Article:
New survey tool to monitor and manage your organisation’s ethical status

Ethics Monitoring and Management Services has developed a five minute online survey which enables leaders to measure, monitor and proactively manage their organisation’s ethical status.

Called The Ethics Monitor, the survey assesses the ethical status of an organisation based on the perceptions and experiences of their stakeholders. The results provide meaningful insight into the factors shaping the organisation’s ethical current reality, and identify and prioritise actions to improve ethical behaviour and reduce unethical conduct.

“Ethics is the new fault line for businesses,” says MD Cynthia Schoeman. “It’s unlike any other workplace challenge as ethical failure cannot be corrected by, for instance, simply cutting costs next quarter. The cost of an ethical scandal can be massive and have a lasting impact, as evidence by the unfolding News International phone hacking and corruption saga. It can cost individuals their positions and their freedom if they are convicted, can erode the company’s share price and its reputation, risks financial losses in fines or legal settlements, and can even lead to the closure of the business.”

In South Africa, ethical failures range from the collusion and price-fixing findings of the SA Competition Commission to corruption cases in the public sector. The Special Investigating Unit reported to Parliament in March 2011 that the number of new cases revealed “staggering corruption in the police, the public broadcaster, the land reform and housing subsidy systems, state departments and municipalities”. Corruption in South Africa is viewed by many, including business and trade unions, as the biggest obstacle to the country achieving its social and economic goals.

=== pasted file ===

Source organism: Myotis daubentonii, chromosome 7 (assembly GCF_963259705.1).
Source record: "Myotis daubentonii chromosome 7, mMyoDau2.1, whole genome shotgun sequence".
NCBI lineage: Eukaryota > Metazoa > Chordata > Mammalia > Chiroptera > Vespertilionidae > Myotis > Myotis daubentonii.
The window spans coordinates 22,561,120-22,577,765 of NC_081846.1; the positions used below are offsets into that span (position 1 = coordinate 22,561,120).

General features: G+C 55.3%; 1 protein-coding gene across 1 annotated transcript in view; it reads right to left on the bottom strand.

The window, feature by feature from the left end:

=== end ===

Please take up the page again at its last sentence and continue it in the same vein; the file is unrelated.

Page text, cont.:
Such high levels of corruption risk’s obscuring what is good and judging everyone the same. The added challenge is that this behaviour comes to be seen as the norm - which has the effect of discouraging people from trying to act against unethical behaviour to make a difference. Yet, every citizen who upholds the law, every leader who acts as a good role model, and every business and every government department that improves its ethics makes a positive contribution. Reaching a critical mass to achieve an ethical tipping point in favour of sound ethics may be a very ambitious goal which may be difficult to achieve - but that’s not a good enough reason not to try.

For further information:

Cynthia Schoeman
MD, Ethics Monitoring & Management Services
Tel: +27 (0)11 447 7661
Cell: +27 (0)82 821 3729

Posted on Achiever
25 July 2011

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